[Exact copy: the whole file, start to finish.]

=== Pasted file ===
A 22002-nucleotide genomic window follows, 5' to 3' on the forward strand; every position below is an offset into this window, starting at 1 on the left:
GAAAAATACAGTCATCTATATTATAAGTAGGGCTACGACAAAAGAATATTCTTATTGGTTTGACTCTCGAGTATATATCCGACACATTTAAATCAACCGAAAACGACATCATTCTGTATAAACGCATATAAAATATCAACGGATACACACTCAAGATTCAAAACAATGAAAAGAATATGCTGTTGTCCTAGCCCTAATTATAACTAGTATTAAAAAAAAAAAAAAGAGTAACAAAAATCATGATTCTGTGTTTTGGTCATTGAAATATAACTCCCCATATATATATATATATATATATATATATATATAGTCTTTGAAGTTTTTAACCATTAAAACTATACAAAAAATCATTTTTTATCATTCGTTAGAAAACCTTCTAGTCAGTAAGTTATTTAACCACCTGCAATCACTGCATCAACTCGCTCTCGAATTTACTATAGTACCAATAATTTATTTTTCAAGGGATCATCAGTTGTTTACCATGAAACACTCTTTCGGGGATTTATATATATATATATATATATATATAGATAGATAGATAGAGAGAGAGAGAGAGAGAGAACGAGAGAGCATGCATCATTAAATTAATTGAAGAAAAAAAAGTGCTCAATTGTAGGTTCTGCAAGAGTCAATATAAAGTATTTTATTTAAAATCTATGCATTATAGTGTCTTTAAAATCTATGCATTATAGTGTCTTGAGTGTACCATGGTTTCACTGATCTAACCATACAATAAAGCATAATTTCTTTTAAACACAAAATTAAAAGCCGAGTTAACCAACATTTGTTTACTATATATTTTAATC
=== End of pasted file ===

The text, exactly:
A 22002-nucleotide genomic window follows, 5' to 3' on the forward strand; every position below is an offset into this window, starting at 1 on the left:
GAAAAATACAGTCATCTATATTATAAGTAGGGCTACGACAAAAGAATATTCTTATTGGTTTGACTCTCGAGTATATATCCGACACATTTAAATCAACCGAAAACGACATCATTCTGTATAAACGCATATAAAATATCAACGGATACACACTCAAGATTCAAAACAATGAAAAGAATATGCTGTTGTCCTAGCCCTAATTATAACTAGTATTAAAAAAAAAAAAAAGAGTAACAAAAATCATGATTCTGTGTTTTGGTCATTGAAATATAACTCCCCATATATATATATATATATATATATATATATATAGTCTTTGAAGTTTTTAACCATTAAAACTATACAAAAAATCATTTTTTATCATTCGTTAGAAAACCTTCTAGTCAGTAAGTTATTTAACCACCTGCAATCACTGCATCAACTCGCTCTCGAATTTACTATAGTACCAATAATTTATTTTTCAAGGGATCATCAGTTGTTTACCATGAAACACTCTTTCGGGGATTTATATATATATATATATATATATATAGATAGATAGATAGAGAGAGAGAGAGAGAGAGAACGAGAGAGCATGCATCATTAAATTAATTGAAGAAAAAAAAGTGCTCAATTGTAGGTTCTGCAAGAGTCAATATAAAGTATTTTATTTAAAATCTATGCATTATAGTGTCTTTAAAATCTATGCATTATAGTGTCTTGAGTGTACCATGGTTTCACTGATCTAACCATACAATAAAGCATAATTTCTTTTAAACACAAAATTAAAAGCCGAGTTAACCAACATTTGTTTACTATATATTTTAATC